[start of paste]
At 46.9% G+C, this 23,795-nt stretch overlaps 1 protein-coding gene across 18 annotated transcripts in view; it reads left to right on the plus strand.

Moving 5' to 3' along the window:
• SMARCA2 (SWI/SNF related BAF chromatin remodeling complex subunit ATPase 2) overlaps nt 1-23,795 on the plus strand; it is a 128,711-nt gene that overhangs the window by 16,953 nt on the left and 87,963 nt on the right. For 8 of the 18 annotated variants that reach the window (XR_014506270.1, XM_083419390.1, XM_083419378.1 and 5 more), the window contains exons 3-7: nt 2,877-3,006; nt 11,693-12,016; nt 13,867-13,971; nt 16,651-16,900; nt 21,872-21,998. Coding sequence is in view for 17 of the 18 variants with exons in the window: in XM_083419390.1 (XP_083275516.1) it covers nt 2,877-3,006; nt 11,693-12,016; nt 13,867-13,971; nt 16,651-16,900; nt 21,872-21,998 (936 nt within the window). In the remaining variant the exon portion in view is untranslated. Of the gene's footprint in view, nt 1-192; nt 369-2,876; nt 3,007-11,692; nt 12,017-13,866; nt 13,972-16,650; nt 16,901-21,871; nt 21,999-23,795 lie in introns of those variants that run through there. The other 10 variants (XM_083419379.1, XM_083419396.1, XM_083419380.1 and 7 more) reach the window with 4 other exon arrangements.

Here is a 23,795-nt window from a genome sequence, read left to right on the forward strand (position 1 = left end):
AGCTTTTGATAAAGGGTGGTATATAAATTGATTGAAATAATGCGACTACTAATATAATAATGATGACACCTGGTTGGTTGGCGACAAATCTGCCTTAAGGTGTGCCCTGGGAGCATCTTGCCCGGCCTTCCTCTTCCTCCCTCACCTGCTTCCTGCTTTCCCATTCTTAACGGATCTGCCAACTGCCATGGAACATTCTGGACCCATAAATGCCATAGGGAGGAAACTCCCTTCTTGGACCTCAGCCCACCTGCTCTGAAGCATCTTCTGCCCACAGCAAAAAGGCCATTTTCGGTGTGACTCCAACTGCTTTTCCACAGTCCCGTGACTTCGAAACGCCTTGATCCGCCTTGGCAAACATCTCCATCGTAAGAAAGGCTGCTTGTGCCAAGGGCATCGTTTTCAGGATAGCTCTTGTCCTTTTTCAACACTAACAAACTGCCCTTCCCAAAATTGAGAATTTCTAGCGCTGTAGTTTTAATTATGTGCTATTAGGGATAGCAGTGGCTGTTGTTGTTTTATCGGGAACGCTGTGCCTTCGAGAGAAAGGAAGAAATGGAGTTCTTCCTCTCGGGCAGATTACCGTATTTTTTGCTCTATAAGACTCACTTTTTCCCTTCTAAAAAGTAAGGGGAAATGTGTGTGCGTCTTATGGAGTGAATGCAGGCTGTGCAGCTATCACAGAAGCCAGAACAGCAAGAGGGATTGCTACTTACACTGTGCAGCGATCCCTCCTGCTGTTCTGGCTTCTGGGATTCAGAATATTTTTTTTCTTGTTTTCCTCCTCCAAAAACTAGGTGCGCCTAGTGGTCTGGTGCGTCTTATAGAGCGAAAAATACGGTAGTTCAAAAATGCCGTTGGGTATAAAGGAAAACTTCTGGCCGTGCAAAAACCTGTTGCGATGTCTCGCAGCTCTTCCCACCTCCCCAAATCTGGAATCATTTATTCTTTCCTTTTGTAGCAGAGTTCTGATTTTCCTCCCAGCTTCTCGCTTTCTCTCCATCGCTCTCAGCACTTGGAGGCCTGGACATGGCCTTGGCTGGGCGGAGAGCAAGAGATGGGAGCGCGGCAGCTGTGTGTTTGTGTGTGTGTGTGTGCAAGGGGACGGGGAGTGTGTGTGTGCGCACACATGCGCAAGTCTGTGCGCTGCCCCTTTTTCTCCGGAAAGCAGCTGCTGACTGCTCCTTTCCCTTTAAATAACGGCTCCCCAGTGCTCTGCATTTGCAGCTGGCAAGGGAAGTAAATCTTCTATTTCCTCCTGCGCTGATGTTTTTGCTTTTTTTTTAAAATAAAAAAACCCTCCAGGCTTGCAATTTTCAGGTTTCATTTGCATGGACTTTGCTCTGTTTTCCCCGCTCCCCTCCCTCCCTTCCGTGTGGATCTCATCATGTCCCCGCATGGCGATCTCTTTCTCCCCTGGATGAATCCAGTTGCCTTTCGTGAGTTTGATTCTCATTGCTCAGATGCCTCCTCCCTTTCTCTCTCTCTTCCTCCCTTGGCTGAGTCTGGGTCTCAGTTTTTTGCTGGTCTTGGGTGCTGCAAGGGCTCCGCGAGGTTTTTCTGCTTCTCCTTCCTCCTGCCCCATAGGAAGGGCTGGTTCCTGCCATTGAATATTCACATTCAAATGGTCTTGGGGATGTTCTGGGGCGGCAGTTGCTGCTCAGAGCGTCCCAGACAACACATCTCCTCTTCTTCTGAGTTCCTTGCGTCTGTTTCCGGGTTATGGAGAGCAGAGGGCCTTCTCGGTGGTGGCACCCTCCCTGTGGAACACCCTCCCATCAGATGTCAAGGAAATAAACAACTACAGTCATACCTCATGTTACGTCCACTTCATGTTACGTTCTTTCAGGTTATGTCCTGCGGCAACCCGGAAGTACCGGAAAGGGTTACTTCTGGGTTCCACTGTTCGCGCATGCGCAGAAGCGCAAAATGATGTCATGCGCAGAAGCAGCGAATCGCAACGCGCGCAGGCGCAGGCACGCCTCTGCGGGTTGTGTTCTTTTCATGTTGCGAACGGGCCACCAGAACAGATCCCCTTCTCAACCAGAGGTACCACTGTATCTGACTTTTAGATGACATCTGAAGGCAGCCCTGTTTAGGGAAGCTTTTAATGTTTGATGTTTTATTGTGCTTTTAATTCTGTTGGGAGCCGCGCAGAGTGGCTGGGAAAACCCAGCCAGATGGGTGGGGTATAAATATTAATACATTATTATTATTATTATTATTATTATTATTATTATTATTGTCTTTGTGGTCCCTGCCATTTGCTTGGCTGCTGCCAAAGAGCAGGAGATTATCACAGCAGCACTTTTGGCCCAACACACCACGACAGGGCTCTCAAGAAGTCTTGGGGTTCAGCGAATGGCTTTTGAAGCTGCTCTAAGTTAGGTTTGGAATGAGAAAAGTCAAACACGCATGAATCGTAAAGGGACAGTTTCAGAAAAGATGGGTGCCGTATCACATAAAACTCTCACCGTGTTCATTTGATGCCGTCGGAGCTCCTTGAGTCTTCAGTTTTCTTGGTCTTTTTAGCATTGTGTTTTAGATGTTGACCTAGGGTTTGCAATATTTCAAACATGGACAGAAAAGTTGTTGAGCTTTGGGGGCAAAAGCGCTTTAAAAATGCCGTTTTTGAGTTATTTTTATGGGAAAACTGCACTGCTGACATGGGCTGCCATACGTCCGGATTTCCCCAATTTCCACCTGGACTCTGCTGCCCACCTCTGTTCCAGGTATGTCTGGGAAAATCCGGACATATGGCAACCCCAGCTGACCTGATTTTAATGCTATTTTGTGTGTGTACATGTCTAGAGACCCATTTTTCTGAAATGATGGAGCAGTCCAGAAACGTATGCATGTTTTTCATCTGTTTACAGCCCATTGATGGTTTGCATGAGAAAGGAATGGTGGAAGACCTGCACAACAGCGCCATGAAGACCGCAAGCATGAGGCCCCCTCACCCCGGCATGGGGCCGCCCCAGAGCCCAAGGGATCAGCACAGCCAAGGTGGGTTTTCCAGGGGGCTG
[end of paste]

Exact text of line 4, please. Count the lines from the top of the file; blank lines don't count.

Here is a 23,795-nt window from a genome sequence, read left to right on the forward strand (position 1 = left end):